TOPIC GUIDE: Green Energy

"We should invest now in a low carbon economy powered by renewables"

PUBLISHED: 01 Aug 2013

AUTHOR: Tony Gilland

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INTRODUCTION

Fossil fuels have provided the primary source of energy since the industrial revolution. Despite investment in nuclear power from the 1960s and a variety of renewable energy sources over the last two decades, the proportion of energy production accounted for by fossil fuels has changed little since the early 1970s [Ref: Financial Times]. Until recently a major concern about fossil fuels has been when they will run out. However, technological innovation has allowed for the successful extraction of conventional oil and gas in ever more challenging environments and the extraction of unconventional oil and gas from previously uneconomic sources. In the United States this latter development has delivered an unprecedented boom in oil and gas production [Ref: EconoMonitor]. A greater abundance of economically viable fossil fuels would be straightforwardly good news were it not for the pressing issue of climate change. Scientists report that the concentration of CO2 in the atmosphere reached 400 parts per million this year for the first time since records began in 1958 and warned that such levels have not occurred since before humans existed three to five million years ago [Ref: BBC News]. Another report, Unburnable Carbon 2013, warns that burning the resources already identified by the world’s top 200 fossil fuel companies would lead to an unsanctionable 6C of global warming, and argues that this demonstrates over investment in fossil fuels [Ref: Guardian]. Is it now time to invest in a low carbon economy instead?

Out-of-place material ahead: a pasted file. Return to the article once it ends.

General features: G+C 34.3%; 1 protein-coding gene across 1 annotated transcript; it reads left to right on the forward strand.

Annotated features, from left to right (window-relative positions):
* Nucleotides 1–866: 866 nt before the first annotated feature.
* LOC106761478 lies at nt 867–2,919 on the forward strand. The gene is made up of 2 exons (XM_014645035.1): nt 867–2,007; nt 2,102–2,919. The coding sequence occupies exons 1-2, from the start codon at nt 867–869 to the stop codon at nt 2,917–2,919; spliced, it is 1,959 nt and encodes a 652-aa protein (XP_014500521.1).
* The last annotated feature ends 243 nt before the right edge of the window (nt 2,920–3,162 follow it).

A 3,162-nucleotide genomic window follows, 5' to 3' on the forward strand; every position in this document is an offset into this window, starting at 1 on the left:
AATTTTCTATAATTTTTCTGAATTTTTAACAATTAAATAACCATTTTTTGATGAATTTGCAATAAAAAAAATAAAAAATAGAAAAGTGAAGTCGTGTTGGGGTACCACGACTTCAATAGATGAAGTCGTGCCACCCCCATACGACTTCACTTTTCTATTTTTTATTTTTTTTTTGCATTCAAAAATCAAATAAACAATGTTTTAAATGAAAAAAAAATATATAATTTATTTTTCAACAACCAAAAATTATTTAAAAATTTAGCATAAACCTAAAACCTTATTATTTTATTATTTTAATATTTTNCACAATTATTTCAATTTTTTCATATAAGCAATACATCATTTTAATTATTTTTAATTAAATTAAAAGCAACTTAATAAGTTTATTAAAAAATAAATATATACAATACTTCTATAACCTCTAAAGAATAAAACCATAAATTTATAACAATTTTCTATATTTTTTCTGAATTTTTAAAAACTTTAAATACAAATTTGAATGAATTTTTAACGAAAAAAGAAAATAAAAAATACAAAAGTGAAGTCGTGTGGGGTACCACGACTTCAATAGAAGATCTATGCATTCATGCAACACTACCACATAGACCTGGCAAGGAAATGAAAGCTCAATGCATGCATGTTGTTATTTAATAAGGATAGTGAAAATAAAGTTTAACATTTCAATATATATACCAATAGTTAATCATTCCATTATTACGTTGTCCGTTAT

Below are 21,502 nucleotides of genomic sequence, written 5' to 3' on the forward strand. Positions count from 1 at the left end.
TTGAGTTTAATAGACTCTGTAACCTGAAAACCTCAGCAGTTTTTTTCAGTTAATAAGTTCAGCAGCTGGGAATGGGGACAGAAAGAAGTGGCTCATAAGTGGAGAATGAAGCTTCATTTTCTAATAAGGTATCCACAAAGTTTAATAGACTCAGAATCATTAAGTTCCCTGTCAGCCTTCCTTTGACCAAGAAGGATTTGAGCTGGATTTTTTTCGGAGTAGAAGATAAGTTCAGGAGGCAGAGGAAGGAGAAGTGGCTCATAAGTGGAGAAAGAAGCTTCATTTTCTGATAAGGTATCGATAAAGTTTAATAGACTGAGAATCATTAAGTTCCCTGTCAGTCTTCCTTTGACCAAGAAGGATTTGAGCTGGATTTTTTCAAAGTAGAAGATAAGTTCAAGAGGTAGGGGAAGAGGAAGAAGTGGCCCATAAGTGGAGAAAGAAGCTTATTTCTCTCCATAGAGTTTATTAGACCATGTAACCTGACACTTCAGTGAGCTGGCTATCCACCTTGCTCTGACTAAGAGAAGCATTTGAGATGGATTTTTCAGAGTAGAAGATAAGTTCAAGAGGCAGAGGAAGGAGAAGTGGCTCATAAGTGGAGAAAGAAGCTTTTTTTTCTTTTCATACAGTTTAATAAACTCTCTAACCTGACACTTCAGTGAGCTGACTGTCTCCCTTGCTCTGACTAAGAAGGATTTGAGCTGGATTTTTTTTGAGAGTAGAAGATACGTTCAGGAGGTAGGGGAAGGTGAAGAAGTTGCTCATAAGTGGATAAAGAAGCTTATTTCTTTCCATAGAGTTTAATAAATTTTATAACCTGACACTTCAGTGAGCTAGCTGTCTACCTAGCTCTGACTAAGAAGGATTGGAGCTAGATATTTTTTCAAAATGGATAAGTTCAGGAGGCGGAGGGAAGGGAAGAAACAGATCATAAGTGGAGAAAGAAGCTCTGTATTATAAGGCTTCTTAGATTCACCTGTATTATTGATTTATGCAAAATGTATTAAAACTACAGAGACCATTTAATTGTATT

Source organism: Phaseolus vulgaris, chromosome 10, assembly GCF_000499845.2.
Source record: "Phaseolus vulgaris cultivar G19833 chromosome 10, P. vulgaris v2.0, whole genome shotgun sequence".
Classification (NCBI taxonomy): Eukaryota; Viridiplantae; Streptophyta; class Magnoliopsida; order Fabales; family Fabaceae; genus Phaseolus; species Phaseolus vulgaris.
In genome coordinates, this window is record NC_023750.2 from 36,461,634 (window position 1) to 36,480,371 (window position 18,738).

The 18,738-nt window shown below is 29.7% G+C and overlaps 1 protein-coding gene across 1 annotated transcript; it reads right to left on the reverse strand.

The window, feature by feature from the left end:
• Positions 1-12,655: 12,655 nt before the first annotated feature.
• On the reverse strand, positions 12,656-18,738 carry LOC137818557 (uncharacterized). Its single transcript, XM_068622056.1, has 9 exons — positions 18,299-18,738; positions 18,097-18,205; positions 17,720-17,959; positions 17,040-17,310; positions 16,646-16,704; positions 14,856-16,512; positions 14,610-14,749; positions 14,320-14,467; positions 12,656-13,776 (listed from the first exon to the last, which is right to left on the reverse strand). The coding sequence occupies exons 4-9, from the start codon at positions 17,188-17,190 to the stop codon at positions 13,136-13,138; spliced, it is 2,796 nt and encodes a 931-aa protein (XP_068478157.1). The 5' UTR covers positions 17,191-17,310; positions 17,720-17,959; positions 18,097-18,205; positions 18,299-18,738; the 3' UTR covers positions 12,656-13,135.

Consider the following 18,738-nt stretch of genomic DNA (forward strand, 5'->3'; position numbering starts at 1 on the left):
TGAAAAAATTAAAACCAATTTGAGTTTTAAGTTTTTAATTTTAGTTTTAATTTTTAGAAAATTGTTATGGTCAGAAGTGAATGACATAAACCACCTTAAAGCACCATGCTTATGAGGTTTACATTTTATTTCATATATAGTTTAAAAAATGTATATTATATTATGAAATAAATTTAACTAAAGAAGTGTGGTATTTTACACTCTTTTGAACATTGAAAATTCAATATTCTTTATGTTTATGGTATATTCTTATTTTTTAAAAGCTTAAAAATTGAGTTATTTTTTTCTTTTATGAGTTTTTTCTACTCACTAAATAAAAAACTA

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Green Energy DEBATE IN CONTEXT

This section provides a summary of the key issues in the debate, set in the context of recent discussions and the competing positions that have been adopted.

Climate change revisited
Throughout the late 1990s and early part of this century, climate change was one of the biggest issues on the international political agenda. However, following the failure of the 2009 Copenhagen Climate Change Conference to reach agreement on reducing carbon emissions, climate change has received far less political attention. For critics of our ongoing dependence on fossils fuels, this situation results from a lamentable lack of leadership on the part of politicians adopting a short-term point of view and refusing to face-up-to the enormous difficulties we are storing up for future generations [Ref: Guardian]. Whilst few disagree with the basic physics that tells us increased levels of CO2 in the atmosphere caused by burning fossil fuels will result in atmospheric warming, the debate has centred on the extent and consequences of the warming that is likely to ensue. Some fear that we are already locked onto a path of global warming with worrying and unpredictable consequences [Ref: World Bank]. Leading scientists have pointed to the increased likelihood of heat waves, heavy rainfall and hurricanes to warn of how severe the consequences are likely to be if we don’t radically alter our energy production and consumption patterns soon [Ref: Guardian]. Others have criticised these scientists for using alarmist tactics and highlighting the very worst case scenarios to frighten the public and to scare politicians into taking action. Those critical of the consensus claimed on behalf of climate science - frequently dubbed ‘climate sceptics’ - argue that our scientific knowledge of the implications of rising CO2 levels is inadequate for catastrophic predictions [Ref: Australian]. Recent recognition that recorded average global temperature has substantially slowed, or even plateaued, over the past decade or so, has generated much discussion over gaps in our knowledge and understanding of climate change [Ref: New York Times].

‘Frack, Baby, Frack’?